I also realise that even if the bees dont care what the plants look like, people growing in pots do and so I have chosen a simple colour pallet of blue, mauve and pale pinks.

- dwarf scabious columbardia  - dusky pink pin-cushion flowers

- trailing lobelia - one of the few trailing plants that still retains nectar

- dwarf campanula carpatica - deep blue bell-flowers

- dwarf lavender

- echium blue bedder - this one is annual and all the rest are perennial - true blue spires.

Salvia nemerosa will make a good substitute for the echium as it will keep quite small if grown in pots but provide the same height with spires of blue/purple.

I will be selling these separately or as a package which is better value. Advance order can be taken now for delivery end of July and they should still flower this year.

In spring we sell a Collection: plants for pots and containers

 

Plants for bees - phacelia with blue pollen

This plant is a great one for bees and so easy to grow in really rough ground.

I am generally all about planting perennials for bees so that you have a guaranteed sources of nectar and pollen every year but there are a few annual crops which cannot be ignored for their bee-value.  Phacelia is one of them.  It provides masses of blue pollen for honey bees and nectar for lots of other types of bee (see http://www.rosybee.com/?p=345  for our observations on types of bee).

In several countries (US, Germany) it is grown as a green manure to enrich arable land. In the UK is is sometimes included in the mix for game cover but I have not seen it sold for crop rotations although I have seen it sold as a green manure in small packets in garden centers - presumably aimed at allotment holders. It doesnt seem to have any product other than its humus benefits..........and its masses of pale purple flowers.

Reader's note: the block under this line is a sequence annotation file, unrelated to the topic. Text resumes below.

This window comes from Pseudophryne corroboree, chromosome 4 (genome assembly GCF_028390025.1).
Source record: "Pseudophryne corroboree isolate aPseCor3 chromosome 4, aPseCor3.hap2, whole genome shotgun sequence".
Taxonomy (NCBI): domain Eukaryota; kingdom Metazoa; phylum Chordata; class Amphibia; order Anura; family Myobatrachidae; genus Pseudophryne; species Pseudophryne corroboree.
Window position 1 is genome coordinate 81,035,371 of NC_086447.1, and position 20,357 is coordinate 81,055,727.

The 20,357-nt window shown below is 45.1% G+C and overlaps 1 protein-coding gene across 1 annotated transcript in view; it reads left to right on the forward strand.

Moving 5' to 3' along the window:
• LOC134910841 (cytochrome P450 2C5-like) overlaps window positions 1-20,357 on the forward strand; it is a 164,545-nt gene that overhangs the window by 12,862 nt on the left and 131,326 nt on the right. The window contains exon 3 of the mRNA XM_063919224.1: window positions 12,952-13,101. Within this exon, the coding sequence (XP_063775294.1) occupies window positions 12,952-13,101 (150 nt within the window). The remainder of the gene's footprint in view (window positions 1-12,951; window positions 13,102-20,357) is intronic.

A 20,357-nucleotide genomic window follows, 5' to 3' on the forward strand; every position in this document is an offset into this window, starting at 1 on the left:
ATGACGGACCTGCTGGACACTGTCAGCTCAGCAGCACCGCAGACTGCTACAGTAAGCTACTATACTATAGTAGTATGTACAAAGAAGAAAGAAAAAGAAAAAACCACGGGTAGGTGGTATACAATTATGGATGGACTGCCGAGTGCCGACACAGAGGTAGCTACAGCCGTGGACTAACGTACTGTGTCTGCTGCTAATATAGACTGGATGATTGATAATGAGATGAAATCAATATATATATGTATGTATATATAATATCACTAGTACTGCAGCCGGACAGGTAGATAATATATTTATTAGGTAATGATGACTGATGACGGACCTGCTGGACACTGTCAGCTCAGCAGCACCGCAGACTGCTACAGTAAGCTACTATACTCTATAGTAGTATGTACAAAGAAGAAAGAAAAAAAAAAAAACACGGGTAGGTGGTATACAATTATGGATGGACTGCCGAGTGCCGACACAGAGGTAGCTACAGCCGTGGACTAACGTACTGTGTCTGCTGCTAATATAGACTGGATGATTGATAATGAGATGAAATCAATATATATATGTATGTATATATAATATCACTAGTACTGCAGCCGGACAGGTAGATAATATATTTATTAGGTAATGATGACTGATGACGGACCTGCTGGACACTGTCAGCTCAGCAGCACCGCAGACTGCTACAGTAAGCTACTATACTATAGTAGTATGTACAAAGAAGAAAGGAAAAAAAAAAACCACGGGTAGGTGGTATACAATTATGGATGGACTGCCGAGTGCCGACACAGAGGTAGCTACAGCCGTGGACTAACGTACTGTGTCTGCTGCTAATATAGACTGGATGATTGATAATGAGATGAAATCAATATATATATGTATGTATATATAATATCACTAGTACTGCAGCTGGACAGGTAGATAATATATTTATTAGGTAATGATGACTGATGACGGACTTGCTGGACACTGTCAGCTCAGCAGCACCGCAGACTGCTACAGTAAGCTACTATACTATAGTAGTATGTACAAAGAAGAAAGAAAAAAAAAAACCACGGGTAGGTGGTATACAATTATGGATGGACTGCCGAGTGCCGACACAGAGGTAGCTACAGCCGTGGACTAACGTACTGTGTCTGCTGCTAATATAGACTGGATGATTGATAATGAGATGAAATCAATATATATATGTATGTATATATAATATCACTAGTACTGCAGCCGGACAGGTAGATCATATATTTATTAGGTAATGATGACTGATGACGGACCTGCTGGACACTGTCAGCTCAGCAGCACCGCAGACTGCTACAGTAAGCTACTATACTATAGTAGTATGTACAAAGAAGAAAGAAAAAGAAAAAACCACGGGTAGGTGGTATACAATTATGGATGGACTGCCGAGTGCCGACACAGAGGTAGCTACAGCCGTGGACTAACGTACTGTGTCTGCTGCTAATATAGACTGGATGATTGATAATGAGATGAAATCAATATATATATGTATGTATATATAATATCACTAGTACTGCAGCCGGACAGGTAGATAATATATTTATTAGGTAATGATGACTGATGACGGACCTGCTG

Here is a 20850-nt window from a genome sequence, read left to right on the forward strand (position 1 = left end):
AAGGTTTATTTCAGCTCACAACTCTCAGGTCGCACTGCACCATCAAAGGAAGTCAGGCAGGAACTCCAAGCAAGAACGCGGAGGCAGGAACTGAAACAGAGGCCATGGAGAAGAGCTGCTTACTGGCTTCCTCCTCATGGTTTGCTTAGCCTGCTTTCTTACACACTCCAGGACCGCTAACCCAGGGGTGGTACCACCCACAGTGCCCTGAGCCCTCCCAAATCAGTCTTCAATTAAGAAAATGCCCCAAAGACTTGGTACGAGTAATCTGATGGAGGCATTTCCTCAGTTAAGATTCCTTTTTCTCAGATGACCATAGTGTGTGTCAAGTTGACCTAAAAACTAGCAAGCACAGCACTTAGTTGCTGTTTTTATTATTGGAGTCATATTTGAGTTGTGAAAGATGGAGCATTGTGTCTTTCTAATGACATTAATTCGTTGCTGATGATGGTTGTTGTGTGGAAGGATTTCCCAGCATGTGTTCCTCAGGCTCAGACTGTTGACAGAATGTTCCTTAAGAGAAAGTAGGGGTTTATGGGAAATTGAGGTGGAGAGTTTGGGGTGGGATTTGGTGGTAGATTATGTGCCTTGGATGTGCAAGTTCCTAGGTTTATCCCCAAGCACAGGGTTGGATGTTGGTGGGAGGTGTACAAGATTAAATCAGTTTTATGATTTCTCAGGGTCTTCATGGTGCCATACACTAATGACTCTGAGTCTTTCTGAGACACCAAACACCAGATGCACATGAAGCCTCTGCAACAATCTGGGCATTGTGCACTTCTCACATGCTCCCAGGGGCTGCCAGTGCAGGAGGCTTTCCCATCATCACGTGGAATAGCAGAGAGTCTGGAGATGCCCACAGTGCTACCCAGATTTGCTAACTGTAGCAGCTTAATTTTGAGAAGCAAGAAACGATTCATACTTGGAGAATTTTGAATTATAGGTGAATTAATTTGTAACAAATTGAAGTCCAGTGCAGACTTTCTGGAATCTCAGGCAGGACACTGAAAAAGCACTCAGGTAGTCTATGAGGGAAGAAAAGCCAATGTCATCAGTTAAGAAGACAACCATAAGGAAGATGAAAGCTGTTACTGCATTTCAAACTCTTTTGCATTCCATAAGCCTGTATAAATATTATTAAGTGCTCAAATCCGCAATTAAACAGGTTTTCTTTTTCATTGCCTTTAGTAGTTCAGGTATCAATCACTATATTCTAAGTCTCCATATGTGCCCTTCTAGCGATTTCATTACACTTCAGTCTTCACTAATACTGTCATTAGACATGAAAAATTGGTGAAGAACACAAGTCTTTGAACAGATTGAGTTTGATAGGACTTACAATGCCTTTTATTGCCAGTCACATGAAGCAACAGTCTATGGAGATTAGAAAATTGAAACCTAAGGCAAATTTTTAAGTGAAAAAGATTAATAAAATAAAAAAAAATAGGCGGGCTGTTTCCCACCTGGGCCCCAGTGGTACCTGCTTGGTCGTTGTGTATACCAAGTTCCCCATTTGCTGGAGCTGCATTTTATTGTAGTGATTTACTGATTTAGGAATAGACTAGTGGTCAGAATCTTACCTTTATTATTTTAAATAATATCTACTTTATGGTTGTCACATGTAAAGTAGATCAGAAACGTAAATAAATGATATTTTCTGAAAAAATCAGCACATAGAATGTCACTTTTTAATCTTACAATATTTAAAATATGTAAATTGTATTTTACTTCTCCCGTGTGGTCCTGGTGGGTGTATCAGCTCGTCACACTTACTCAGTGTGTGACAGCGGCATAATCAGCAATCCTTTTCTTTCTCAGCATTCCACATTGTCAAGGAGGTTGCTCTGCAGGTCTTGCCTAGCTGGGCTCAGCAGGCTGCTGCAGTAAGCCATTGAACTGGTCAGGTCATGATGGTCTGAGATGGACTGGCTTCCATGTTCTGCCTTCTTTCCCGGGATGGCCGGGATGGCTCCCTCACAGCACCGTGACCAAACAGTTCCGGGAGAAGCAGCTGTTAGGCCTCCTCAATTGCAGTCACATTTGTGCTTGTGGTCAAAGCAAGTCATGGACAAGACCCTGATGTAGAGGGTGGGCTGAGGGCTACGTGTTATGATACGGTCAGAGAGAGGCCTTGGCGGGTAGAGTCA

My sister gave me a 100g packet she picked up in Germany and we had a patch of field going spare not far from our bees.  So, having rotivated to break it up a bit I liberally chucked the seed around, raked it over roughly and then ignored.  In spite of it being the driest spring on record and having to compete with well established weeds, it has come up thickly and now (first week June) is just beginning to flower.

As part of the plant trials I will be observing how it performs for the following questions:

1,  how attracted the bees are to a clump 3mx8m?

2,  the flowering timing - will it fill the 'June gap'?

3, after flowering will it self seed and continue to compete against the couch grass and thistles?

My observations are that the bees of all types love it and this is a fabulous 'June gap' filler. However, being an annual, you do need to sow it in freshly prepared ground every year.  For a selection of perennial plants that will reliably flower every year and support bees, go to the rosybee plant range.

Hedges; bee heaven in Springtime

A traditional English 'country hedge' is made up of mainly hawthorn or blackthorn but also with a selection of elder, dog-rose, maple and hazel. This mix has been forming our hedgerows for centuries and is still the hedging that Natural England recommends as part of their stewardship schemes today. Not only does this country hedge form a tough, spiky barrier which keeps animals in and trespassers out, but it is easy to maintain with an annual trim. In addition, for those of us who want to support bees, it provides a great source of flower from the end of March through to May.

The blackthorn flowers first (pictured), flowed by the hawthorn and then any of the other elements mainly come along in May. In our area, (South Oxfordshire) some of the hedges have such a high proportion of blackthorn that sections of them turn a surprising white for a time as the flowers come before the leaves.

Our bees have easy access to a lot of hedging as it lines all the lanes near their field. Right now they are coming back loaded up with the dark rusty red pollen from the blackthorn.

But these hedging shrubs should not be considered only suitable for leafy roadsides out in 'the sticks'; they can be used anywhere that a hedge or flowering shrub would normally be considered, providing flower when not much else does.